By moving to Washington, NASAA has gotten more attention in a shorter time than it probably ever got in Topeka. Moreover, the events of Oct. 19 have created an atmosphere of controversy and self-examination in the securities industry that could keep NASAA in news opportunities for a long time.

In the world of bank stocks in 1987, bad news was simply followed by more bad news, said analyst Anthony R. Davis of Wheat, First Securities in Richmond.

Davis and his colleagues maintain a bank stock index that covers 25 banks in five states and the District of Columbia.

Through the first nine months of the year, the stocks in the bank index were up 7.7 percent. That wasn't too good if you compared it with the Standard & Poor's 400 industrials, which were up 39 percent.

Then came the market selloff. Between Oct. 16 and Nov. 10, the S&P index dropped 16.3 percent but the bank index dropped even more, by 17.6 percent.

Davis said the underperformance of regional bank stocks between January and September was the result of "widespread investor preference for large capitalization, economically sensitive issues."

That preference seems unlikely to change, Davis said. He expects investors to continue to buy companies "whose earnings stand to benefit from a resurgence in industrial production and sustained weakness in the dollar."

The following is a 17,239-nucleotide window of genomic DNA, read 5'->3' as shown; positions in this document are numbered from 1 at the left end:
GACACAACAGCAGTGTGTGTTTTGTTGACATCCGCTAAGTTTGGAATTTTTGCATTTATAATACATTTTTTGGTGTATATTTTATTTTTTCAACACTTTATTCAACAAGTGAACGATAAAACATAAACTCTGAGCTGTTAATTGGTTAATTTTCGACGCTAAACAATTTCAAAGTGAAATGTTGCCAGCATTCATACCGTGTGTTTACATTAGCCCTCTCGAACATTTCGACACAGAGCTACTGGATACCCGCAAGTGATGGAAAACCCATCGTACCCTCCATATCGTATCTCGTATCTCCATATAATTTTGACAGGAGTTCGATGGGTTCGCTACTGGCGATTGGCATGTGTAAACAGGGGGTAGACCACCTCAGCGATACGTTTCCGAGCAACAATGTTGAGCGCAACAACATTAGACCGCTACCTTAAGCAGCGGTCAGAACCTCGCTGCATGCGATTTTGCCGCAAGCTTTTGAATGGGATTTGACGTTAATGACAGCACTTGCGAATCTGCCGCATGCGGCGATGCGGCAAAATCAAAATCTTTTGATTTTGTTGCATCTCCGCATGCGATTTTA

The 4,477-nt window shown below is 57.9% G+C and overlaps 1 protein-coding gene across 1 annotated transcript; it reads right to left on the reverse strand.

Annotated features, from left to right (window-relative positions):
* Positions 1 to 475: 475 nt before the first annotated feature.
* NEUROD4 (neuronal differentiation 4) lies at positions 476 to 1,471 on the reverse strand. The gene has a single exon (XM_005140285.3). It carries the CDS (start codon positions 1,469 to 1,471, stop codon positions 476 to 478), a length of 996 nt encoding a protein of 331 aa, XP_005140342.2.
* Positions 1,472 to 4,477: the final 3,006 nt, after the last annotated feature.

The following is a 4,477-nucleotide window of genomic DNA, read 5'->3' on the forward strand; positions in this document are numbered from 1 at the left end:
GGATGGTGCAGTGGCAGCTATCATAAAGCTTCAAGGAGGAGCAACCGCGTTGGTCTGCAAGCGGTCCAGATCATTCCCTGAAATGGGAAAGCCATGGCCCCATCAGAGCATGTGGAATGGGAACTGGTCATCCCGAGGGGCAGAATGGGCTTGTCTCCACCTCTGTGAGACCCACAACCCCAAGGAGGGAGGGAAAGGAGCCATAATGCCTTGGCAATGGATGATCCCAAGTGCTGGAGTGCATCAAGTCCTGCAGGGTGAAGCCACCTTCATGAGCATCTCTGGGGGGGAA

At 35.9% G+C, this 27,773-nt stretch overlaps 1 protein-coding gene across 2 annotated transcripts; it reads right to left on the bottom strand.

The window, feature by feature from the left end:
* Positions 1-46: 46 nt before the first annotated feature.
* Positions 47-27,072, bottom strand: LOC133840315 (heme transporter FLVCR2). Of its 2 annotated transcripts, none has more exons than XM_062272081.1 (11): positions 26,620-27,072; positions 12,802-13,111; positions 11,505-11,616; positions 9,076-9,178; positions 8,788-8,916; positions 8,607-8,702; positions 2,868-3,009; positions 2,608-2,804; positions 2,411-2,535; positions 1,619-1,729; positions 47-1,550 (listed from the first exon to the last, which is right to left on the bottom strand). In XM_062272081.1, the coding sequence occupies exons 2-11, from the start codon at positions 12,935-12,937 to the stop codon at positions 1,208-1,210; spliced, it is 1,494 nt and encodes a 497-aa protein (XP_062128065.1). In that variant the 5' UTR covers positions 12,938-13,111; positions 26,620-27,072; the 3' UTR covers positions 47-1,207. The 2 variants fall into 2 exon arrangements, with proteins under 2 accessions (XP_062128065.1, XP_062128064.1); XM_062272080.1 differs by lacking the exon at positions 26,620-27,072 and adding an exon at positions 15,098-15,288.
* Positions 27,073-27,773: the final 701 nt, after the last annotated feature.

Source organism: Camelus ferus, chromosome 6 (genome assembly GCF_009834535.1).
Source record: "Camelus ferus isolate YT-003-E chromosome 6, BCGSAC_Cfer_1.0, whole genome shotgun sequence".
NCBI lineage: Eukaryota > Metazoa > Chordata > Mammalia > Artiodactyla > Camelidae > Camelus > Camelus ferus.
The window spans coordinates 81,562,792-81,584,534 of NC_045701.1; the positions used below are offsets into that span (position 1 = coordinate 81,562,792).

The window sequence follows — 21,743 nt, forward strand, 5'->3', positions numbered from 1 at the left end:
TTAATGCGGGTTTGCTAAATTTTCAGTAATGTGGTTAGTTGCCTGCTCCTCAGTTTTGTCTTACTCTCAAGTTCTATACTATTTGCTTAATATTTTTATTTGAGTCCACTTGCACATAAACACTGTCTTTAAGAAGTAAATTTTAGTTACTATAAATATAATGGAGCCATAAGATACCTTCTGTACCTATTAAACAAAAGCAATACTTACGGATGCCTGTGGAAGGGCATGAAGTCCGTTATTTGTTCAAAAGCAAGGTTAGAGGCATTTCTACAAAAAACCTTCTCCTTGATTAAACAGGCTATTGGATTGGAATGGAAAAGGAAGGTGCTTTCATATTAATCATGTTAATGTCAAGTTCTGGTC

So what is the investor to do?

Davis suggests concentrating on higher quality, larger regional banks, which he expects will outperform smaller banks.


"First, because institutional investors are more likely than individuals to reenter the volatile equity market and second, larger banks tend to have more exposure to corporate lending, the segment of the economy popularly believed to be the best positioned to sustain growth in 1988."

Given the circumstances, Davis said, he finds four stocks to be attractive. They are Baltimore Bancorp, CoreStates Financial of Philadelphia, First Union Corp of Charlotte, N.C. and MNC Financial of Baltimore.